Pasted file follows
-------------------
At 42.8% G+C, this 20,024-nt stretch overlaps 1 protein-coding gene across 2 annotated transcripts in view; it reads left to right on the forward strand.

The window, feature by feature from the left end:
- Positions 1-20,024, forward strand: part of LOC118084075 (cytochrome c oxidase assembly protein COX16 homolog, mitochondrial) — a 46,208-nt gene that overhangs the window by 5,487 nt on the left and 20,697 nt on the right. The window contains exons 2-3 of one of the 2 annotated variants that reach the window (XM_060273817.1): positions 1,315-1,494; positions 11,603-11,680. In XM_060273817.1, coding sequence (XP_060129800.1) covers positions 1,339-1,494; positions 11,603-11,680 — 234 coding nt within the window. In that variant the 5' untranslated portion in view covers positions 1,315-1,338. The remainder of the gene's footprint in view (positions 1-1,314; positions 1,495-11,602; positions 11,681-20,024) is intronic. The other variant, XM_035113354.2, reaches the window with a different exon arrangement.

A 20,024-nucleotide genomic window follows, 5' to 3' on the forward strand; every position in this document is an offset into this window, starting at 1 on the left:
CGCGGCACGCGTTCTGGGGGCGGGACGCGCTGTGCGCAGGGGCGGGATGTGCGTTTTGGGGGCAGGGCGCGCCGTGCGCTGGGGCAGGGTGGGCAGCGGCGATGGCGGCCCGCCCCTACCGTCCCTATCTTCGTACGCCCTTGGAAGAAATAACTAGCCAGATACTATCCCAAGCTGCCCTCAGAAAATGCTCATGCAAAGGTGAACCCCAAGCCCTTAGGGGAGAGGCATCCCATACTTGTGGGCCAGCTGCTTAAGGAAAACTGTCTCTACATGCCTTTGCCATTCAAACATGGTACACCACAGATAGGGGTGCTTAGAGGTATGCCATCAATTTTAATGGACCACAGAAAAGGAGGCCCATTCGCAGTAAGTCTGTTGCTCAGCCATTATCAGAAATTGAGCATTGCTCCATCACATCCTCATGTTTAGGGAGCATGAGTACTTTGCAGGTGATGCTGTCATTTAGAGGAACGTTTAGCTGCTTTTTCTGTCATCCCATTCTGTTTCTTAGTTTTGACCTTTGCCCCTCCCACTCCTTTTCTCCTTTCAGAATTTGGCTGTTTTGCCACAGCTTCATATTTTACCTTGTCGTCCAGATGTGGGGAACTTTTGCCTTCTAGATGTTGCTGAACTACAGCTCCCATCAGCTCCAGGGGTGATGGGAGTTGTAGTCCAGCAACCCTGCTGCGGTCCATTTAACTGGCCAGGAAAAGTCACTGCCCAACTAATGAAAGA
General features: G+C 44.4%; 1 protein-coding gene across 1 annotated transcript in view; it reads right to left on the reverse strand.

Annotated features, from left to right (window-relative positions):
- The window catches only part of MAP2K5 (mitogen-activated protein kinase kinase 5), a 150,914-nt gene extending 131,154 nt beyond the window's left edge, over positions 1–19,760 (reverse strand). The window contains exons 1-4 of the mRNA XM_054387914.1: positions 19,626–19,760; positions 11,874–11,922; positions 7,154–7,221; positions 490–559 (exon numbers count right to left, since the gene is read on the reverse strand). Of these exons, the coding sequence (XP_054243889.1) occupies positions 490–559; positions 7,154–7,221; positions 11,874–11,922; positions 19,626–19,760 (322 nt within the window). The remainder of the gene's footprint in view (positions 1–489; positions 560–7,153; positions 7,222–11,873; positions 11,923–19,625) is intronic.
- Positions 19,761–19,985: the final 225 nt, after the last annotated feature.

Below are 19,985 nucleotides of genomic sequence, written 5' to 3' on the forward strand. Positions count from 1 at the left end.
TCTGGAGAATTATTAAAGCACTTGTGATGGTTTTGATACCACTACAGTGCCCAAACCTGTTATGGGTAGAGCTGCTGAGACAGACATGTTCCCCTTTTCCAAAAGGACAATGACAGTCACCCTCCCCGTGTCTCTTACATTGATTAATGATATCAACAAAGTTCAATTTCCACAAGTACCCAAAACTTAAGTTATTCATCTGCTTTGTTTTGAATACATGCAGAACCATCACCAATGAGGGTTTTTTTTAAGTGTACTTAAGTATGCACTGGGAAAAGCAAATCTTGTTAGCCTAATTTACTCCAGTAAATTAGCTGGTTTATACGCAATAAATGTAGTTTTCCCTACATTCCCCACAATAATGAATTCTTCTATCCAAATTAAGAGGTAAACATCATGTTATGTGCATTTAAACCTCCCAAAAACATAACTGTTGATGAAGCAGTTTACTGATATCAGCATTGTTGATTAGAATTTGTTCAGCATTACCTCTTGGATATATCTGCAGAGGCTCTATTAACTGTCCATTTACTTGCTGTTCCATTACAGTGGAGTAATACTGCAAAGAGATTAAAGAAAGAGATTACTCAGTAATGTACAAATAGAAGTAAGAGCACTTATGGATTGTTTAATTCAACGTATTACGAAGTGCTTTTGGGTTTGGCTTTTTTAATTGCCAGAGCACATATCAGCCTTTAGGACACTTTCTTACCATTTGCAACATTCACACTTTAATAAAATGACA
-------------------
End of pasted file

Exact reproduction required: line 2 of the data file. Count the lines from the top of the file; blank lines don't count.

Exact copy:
The window, feature by feature from the left end: